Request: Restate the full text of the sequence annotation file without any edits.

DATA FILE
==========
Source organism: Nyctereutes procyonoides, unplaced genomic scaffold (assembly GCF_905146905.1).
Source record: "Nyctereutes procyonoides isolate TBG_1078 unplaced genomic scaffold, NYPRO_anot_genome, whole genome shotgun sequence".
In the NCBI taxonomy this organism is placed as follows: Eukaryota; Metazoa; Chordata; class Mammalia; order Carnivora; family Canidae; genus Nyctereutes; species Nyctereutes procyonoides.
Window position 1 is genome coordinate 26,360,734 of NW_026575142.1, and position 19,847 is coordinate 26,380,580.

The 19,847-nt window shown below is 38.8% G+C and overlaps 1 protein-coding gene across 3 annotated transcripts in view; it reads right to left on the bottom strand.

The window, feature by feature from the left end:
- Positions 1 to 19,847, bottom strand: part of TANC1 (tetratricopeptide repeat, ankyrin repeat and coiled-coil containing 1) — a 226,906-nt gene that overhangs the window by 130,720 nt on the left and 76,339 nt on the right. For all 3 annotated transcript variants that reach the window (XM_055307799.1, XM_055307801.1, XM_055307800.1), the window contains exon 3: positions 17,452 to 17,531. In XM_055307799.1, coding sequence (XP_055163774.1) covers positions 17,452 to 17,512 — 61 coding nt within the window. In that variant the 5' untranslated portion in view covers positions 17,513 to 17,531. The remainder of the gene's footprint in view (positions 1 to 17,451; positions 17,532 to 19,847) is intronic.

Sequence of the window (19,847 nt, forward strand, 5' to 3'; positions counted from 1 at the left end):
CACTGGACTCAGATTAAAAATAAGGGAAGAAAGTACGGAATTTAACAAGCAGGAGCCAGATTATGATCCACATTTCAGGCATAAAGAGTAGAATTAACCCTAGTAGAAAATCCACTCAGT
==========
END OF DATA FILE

Source organism: Nyctereutes procyonoides, unplaced genomic scaffold (assembly GCF_905146905.1).
Source record: "Nyctereutes procyonoides isolate TBG_1078 unplaced genomic scaffold, NYPRO_anot_genome, whole genome shotgun sequence".
In the NCBI taxonomy this organism is placed as follows: Eukaryota; Metazoa; Chordata; class Mammalia; order Carnivora; family Canidae; genus Nyctereutes; species Nyctereutes procyonoides.
Window position 1 is genome coordinate 26,360,734 of NW_026575142.1, and position 19,847 is coordinate 26,380,580.

The 19,847-nt window shown below is 38.8% G+C and overlaps 1 protein-coding gene across 3 annotated transcripts in view; it reads right to left on the bottom strand.

The window, feature by feature from the left end:
- Positions 1 to 19,847, bottom strand: part of TANC1 (tetratricopeptide repeat, ankyrin repeat and coiled-coil containing 1) — a 226,906-nt gene that overhangs the window by 130,720 nt on the left and 76,339 nt on the right. For all 3 annotated transcript variants that reach the window (XM_055307799.1, XM_055307801.1, XM_055307800.1), the window contains exon 3: positions 17,452 to 17,531. In XM_055307799.1, coding sequence (XP_055163774.1) covers positions 17,452 to 17,512 — 61 coding nt within the window. In that variant the 5' untranslated portion in view covers positions 17,513 to 17,531. The remainder of the gene's footprint in view (positions 1 to 17,451; positions 17,532 to 19,847) is intronic.

Sequence of the window (19,847 nt, forward strand, 5' to 3'; positions counted from 1 at the left end):
CACTGGACTCAGATTAAAAATAAGGGAAGAAAGTACGGAATTTAACAAGCAGGAGCCAGATTATGATCCACATTTCAGGCATAAAGAGTAGAATTAACCCTAGTAGAAAATCCACTCAGT